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EDITORIAL: Trump-Russia allegations mount

York Dispatch

There might not be proof yet of a fire, but the smoke is getting pretty darned thick.

FILE - In this Nov. 4, 2016, file photo, Donald Trump Jr. campaigns for his father Republican presidential candidate Donald Trump in Gilbert, Ariz. Trump has retained a New York-based lawyer to represent him. Alan Futerfas confirmed in an email to The Associated Press on July 10, 2017, that he's the lawyer for Donald Trump Jr., who has acknowledged meeting during the presidential campaign with a Russian lawyer whom he thought might have negative information on Hillary Clinton.(AP Photo/Matt York, File)

In a series of stories this past week, The New York Times and other outlets reported that President Donald Trump’s eldest son met in June 2016 with a lawyer tied to the Russian government after being promised damaging information about Democratic presidential candidate Hillary Rodham Clinton.

It gets worse: Before the meeting, the Times reported, Donald Trump Jr. was informed in an email that the alleged dirt was part of a Russian government effort to damage Clinton’s campaign and boost GOP candidate Trump.

More:Trump Jr. releases emails showing Russian aid for campaign

At the very least, it appears, members of Team Trump were aware of the existence of Russian efforts to meddle in the campaign. What else they might be aware of is not yet clear, but the future of the current administration could well depend on the answer.

Trump Jr., 39, has not provided a credible explanation for the meeting, which he publicly acknowledged only after the first Times report over the weekend.

His initial response was that he attended the meeting but that the topic was a primarily about Russian adoption policy, which is closely related to sanctions, mentioning nothing about the campaign.

When further details were disclosed, he allowed that the promised campaign dirt was the impetus for the meeting, but he did not know who he would be meeting with.

Trump Jr. releases emails showing Russian aid for campaign

Additional iterations are no doubt forthcoming.

Consider this: According to the Washington Post, the meeting “was arranged … at the request of Emin Agalarov, a Russian pop star whose family has ties to the Kremlin and has conducted business with President Trump in the past.”

These actors are not shadowy Russian agents, but business partners. (Perhaps both.) The Agalarovs and the Trumps teamed up on the Trump-owned 2013 Miss Universe pageant, which was held in Moscow. They reportedly signed a deal to build a Trump Tower in Moscow, but the project has been on hold since Trump launched his presidential campaign.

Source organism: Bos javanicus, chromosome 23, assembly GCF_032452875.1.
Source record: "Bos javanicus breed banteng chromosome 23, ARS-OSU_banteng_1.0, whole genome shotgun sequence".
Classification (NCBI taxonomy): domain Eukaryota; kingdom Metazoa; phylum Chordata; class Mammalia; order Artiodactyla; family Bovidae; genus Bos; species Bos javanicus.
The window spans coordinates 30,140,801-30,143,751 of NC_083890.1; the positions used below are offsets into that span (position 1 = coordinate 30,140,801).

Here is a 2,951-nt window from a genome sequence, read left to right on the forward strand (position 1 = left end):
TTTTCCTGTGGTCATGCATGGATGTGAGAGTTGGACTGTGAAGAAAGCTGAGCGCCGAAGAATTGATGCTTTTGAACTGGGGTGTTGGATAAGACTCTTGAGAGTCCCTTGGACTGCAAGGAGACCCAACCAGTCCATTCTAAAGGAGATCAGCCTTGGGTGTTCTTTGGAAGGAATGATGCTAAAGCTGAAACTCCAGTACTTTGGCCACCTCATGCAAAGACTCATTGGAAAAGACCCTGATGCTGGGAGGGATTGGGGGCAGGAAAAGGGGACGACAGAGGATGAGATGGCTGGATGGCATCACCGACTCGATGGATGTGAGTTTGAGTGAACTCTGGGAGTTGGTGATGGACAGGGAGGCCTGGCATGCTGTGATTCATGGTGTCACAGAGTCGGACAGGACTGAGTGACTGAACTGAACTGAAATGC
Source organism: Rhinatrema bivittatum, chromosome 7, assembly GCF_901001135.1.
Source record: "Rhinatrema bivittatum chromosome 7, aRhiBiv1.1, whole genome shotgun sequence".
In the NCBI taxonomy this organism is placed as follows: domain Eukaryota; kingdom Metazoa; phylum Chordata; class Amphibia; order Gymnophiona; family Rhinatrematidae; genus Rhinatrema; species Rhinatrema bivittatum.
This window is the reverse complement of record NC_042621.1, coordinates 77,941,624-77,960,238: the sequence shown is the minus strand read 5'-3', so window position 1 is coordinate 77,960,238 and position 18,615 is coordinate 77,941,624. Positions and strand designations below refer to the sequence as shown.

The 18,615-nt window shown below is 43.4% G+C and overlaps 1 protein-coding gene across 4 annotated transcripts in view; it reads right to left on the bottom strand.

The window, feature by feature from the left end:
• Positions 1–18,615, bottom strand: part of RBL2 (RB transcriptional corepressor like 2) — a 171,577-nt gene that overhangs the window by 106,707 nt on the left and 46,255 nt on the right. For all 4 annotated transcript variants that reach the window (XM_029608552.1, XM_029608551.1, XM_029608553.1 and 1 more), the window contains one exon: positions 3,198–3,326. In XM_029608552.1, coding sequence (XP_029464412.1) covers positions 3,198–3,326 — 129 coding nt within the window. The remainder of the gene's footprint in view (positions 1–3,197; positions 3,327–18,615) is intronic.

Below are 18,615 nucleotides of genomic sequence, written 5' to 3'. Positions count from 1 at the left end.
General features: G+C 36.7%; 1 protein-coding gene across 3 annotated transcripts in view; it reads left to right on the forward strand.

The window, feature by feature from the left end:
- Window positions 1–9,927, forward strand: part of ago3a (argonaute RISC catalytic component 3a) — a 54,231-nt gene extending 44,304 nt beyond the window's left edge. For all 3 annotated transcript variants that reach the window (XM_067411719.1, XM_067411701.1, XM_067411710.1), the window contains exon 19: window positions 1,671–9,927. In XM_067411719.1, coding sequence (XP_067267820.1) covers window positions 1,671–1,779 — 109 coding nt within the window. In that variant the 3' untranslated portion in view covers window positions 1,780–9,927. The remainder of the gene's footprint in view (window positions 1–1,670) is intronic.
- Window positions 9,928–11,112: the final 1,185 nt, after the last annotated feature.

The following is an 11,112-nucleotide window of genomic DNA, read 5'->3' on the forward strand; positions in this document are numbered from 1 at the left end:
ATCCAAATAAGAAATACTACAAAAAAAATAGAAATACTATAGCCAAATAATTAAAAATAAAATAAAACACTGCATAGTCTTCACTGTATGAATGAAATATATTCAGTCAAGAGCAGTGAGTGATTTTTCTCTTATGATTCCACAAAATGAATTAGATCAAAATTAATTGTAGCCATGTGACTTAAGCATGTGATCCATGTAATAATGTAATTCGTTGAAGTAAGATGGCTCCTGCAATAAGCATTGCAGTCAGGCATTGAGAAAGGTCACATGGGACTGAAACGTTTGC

While there have been nascent efforts to downplay Trump Jr.’s participation in the meeting as political naivete — one unnamed Trump adviser characterized it to the Washington Post as “a rookie mistake” — the rookie wasn’t on the field by himself that day.

Trump son-in-law and trusted adviser Jared Kushner also was at the meeting, as was then-Trump campaign chairman Paul Manafort.

And what of the man at the top of the ticket? White House spokeswoman Sarah Huckabee Sanders said her boss didn’t learn of the meeting until this past week. Despite the fact that his son, son-in-law and campaign manager attended? And that it was held in Trump Tower? And that candidate Trump also was at Trump Tower that day?

If they say so.

That a president who claims to be the smartest guy in the room could have been unaware of the lengthening list of contacts between his campaign and Russian interests is beginning to stretch credulity to the breaking point.

Recall, these latest revelations come after reports of similar undisclosed meetings involving former National Security Adviser Michael Flynn, current Attorney General Jeff Sessions, Kushner and others.

That the Republican-led Congress has continued to largely sit on its hands while the campaign and, now, the administration have downplayed and dismissed allegations of Russian meddling in last year’s presidential election is egregious.

As we’ve argued before, securing the very foundation of democracy — free and fair elections — from enemy meddling should be an urgent and bipartisan priority.

Meanwhile, many Trump defenders continue to dismiss the growing seriousness of the ties between Russian interests and his campaign. Special prosecutor Robert Mueller, fortunately, is not likely to be as sanguine.

His office will determine whether, amid the increasing amount of smoke surrounding the White House, there is a smoking gun.